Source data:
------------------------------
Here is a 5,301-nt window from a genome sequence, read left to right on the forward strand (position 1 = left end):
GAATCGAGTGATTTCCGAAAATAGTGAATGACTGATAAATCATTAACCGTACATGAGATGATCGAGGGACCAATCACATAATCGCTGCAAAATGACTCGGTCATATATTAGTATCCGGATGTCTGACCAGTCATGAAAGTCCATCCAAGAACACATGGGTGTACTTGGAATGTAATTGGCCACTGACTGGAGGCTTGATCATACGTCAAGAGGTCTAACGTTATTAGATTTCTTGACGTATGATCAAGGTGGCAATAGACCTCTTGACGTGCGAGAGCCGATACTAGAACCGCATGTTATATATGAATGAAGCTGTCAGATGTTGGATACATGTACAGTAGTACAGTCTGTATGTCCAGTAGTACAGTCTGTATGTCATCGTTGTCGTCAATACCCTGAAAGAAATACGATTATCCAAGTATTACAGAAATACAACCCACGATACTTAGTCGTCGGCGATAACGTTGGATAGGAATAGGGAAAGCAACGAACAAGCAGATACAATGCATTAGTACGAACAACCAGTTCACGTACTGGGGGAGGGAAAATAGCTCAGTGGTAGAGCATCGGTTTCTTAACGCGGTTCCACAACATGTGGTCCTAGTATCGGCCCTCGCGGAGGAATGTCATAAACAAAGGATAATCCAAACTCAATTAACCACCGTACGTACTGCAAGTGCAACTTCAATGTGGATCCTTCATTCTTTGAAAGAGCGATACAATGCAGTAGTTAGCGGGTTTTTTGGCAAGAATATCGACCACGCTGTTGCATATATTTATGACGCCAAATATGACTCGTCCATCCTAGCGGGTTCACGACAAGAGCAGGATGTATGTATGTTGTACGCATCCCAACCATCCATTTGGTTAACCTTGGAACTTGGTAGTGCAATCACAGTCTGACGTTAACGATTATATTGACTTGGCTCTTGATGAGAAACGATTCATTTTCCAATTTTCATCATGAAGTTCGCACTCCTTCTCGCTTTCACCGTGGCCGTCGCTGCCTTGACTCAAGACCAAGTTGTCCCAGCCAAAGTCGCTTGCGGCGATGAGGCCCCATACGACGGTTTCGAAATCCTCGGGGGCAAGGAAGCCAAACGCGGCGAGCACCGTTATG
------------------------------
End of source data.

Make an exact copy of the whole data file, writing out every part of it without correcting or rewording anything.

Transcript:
Here is a 5,301-nt window from a genome sequence, read left to right on the forward strand (position 1 = left end):
GAATCGAGTGATTTCCGAAAATAGTGAATGACTGATAAATCATTAACCGTACATGAGATGATCGAGGGACCAATCACATAATCGCTGCAAAATGACTCGGTCATATATTAGTATCCGGATGTCTGACCAGTCATGAAAGTCCATCCAAGAACACATGGGTGTACTTGGAATGTAATTGGCCACTGACTGGAGGCTTGATCATACGTCAAGAGGTCTAACGTTATTAGATTTCTTGACGTATGATCAAGGTGGCAATAGACCTCTTGACGTGCGAGAGCCGATACTAGAACCGCATGTTATATATGAATGAAGCTGTCAGATGTTGGATACATGTACAGTAGTACAGTCTGTATGTCCAGTAGTACAGTCTGTATGTCATCGTTGTCGTCAATACCCTGAAAGAAATACGATTATCCAAGTATTACAGAAATACAACCCACGATACTTAGTCGTCGGCGATAACGTTGGATAGGAATAGGGAAAGCAACGAACAAGCAGATACAATGCATTAGTACGAACAACCAGTTCACGTACTGGGGGAGGGAAAATAGCTCAGTGGTAGAGCATCGGTTTCTTAACGCGGTTCCACAACATGTGGTCCTAGTATCGGCCCTCGCGGAGGAATGTCATAAACAAAGGATAATCCAAACTCAATTAACCACCGTACGTACTGCAAGTGCAACTTCAATGTGGATCCTTCATTCTTTGAAAGAGCGATACAATGCAGTAGTTAGCGGGTTTTTTGGCAAGAATATCGACCACGCTGTTGCATATATTTATGACGCCAAATATGACTCGTCCATCCTAGCGGGTTCACGACAAGAGCAGGATGTATGTATGTTGTACGCATCCCAACCATCCATTTGGTTAACCTTGGAACTTGGTAGTGCAATCACAGTCTGACGTTAACGATTATATTGACTTGGCTCTTGATGAGAAACGATTCATTTTCCAATTTTCATCATGAAGTTCGCACTCCTTCTCGCTTTCACCGTGGCCGTCGCTGCCTTGACTCAAGACCAAGTTGTCCCAGCCAAAGTCGCTTGCGGCGATGAGGCCCCATACGACGGTTTCGAAATCCTCGGGGGCAAGGAAGCCAAACGCGGCGAGCACCGTTATG